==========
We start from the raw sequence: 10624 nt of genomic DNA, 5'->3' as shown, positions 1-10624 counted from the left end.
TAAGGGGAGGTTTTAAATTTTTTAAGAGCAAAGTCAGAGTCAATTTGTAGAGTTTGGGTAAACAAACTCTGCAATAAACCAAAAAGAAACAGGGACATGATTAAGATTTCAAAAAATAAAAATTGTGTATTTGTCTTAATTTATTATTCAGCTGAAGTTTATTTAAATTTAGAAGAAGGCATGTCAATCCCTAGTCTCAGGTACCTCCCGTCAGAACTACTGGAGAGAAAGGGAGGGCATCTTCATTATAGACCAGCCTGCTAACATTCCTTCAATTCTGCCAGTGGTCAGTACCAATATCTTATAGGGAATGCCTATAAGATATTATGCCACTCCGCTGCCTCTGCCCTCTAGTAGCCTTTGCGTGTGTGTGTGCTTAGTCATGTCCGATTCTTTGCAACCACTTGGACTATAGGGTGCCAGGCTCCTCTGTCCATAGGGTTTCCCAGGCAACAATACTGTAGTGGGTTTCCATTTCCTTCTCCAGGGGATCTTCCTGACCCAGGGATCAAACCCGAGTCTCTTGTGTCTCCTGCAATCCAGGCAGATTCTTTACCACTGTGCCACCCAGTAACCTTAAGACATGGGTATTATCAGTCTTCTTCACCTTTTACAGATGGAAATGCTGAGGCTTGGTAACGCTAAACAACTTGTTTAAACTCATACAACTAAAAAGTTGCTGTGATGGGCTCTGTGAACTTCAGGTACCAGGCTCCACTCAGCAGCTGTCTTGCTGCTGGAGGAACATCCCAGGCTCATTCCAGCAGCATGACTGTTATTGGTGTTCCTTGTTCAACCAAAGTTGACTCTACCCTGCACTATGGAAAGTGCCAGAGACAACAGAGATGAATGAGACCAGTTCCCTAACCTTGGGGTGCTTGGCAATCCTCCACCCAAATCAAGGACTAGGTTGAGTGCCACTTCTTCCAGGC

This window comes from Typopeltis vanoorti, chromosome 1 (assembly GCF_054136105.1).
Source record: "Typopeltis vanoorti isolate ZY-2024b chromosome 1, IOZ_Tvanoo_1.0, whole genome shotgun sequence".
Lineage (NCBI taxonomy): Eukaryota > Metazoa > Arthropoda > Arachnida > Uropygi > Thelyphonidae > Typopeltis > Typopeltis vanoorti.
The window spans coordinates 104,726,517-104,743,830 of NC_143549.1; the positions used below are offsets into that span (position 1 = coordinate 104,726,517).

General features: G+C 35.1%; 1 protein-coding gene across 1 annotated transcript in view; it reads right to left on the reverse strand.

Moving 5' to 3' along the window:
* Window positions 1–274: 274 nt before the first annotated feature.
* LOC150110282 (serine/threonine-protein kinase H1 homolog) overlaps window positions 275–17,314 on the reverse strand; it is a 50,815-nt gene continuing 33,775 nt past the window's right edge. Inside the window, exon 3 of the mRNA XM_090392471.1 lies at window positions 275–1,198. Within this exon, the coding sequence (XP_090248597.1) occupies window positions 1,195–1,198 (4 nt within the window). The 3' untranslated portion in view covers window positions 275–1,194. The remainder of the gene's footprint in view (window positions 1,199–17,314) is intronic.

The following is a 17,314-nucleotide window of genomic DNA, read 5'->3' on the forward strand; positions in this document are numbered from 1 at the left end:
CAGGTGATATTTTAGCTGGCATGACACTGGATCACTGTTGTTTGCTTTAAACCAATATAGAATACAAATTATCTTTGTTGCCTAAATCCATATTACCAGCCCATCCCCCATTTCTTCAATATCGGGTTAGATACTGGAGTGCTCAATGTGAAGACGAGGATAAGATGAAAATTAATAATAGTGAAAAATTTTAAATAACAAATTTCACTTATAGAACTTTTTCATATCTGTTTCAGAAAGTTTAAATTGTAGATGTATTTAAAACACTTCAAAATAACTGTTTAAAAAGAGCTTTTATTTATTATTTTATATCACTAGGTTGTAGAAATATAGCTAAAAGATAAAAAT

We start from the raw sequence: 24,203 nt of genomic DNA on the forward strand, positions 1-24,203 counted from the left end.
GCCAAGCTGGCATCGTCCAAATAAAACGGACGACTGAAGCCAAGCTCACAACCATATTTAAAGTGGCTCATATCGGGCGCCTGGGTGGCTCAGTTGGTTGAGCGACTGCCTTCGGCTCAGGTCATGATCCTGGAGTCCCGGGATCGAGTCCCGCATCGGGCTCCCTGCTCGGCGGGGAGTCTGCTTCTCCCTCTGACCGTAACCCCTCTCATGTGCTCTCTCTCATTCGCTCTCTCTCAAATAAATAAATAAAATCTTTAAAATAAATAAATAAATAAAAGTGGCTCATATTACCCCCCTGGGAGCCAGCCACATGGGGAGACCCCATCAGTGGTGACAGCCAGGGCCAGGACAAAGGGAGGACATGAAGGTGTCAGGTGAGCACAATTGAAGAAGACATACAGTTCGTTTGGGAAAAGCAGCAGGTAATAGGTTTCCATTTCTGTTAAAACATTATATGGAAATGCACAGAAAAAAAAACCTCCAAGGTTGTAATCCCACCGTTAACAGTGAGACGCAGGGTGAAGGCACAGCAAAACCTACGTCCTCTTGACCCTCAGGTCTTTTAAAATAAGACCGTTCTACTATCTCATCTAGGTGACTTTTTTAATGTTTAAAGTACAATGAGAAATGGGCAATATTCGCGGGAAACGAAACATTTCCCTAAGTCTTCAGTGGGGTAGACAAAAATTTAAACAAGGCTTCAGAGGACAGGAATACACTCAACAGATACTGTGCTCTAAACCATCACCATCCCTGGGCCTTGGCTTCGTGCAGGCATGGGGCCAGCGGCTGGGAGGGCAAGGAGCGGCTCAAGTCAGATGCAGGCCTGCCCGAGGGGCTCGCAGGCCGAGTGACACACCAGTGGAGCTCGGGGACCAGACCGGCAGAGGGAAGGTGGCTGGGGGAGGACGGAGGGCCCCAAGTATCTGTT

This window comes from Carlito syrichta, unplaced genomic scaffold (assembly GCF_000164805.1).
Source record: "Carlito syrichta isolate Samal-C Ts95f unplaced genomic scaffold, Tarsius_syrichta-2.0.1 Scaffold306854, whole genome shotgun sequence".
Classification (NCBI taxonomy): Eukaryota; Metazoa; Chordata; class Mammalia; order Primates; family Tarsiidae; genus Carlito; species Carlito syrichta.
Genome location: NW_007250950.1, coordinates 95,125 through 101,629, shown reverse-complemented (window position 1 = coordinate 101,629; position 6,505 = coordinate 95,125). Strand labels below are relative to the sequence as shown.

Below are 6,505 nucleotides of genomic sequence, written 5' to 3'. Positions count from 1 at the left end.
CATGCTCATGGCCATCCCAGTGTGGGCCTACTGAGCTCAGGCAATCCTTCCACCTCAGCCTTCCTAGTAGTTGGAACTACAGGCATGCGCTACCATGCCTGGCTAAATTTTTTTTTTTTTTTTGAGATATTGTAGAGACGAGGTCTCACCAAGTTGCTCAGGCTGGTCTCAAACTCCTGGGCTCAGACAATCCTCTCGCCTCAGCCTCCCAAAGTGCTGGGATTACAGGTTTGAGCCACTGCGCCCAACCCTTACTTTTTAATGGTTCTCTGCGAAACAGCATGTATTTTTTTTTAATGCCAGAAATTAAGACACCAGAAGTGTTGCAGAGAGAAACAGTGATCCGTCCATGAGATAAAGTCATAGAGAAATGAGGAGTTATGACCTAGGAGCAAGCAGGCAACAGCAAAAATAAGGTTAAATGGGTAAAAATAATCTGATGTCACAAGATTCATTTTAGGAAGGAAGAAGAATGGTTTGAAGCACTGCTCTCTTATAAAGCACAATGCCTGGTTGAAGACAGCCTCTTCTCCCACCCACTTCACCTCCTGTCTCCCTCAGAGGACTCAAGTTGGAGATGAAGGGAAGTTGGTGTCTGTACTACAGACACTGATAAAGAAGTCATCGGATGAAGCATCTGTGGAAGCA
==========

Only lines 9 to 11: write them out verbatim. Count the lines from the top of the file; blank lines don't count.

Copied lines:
* Window positions 1–274: 274 nt before the first annotated feature.
* LOC150110282 (serine/threonine-protein kinase H1 homolog) overlaps window positions 275–17,314 on the reverse strand; it is a 50,815-nt gene continuing 33,775 nt past the window's right edge. Inside the window, exon 3 of the mRNA XM_090392471.1 lies at window positions 275–1,198. Within this exon, the coding sequence (XP_090248597.1) occupies window positions 1,195–1,198 (4 nt within the window). The 3' untranslated portion in view covers window positions 275–1,194. The remainder of the gene's footprint in view (window positions 1,199–17,314) is intronic.

The following is a 17,314-nucleotide window of genomic DNA, read 5'->3' on the forward strand; positions in this document are numbered from 1 at the left end: